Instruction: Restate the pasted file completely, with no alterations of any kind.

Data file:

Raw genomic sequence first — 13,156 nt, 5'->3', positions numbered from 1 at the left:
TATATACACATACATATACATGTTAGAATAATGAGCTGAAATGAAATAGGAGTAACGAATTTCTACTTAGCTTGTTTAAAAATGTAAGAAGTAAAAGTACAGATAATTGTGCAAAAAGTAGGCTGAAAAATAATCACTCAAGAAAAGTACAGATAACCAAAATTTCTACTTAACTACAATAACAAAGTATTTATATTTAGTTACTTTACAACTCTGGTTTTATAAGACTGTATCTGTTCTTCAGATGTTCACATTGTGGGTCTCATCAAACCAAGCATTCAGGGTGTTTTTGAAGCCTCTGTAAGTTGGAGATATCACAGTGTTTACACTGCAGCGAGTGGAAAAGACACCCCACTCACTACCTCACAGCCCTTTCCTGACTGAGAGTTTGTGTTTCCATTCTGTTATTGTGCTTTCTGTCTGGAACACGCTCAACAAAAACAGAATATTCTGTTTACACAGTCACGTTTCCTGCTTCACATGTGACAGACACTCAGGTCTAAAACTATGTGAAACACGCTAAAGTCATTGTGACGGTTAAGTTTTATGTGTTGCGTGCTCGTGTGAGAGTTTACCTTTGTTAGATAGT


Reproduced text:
Raw genomic sequence first — 13,156 nt, 5'->3', positions numbered from 1 at the left:
TATATACACATACATATACATGTTAGAATAATGAGCTGAAATGAAATAGGAGTAACGAATTTCTACTTAGCTTGTTTAAAAATGTAAGAAGTAAAAGTACAGATAATTGTGCAAAAAGTAGGCTGAAAAATAATCACTCAAGAAAAGTACAGATAACCAAAATTTCTACTTAACTACAATAACAAAGTATTTATATTTAGTTACTTTACAACTCTGGTTTTATAAGACTGTATCTGTTCTTCAGATGTTCACATTGTGGGTCTCATCAAACCAAGCATTCAGGGTGTTTTTGAAGCCTCTGTAAGTTGGAGATATCACAGTGTTTACACTGCAGCGAGTGGAAAAGACACCCCACTCACTACCTCACAGCCCTTTCCTGACTGAGAGTTTGTGTTTCCATTCTGTTATTGTGCTTTCTGTCTGGAACACGCTCAACAAAAACAGAATATTCTGTTTACACAGTCACGTTTCCTGCTTCACATGTGACAGACACTCAGGTCTAAAACTATGTGAAACACGCTAAAGTCATTGTGACGGTTAAGTTTTATGTGTTGCGTGCTCGTGTGAGAGTTTACCTTTGTTAGATAGT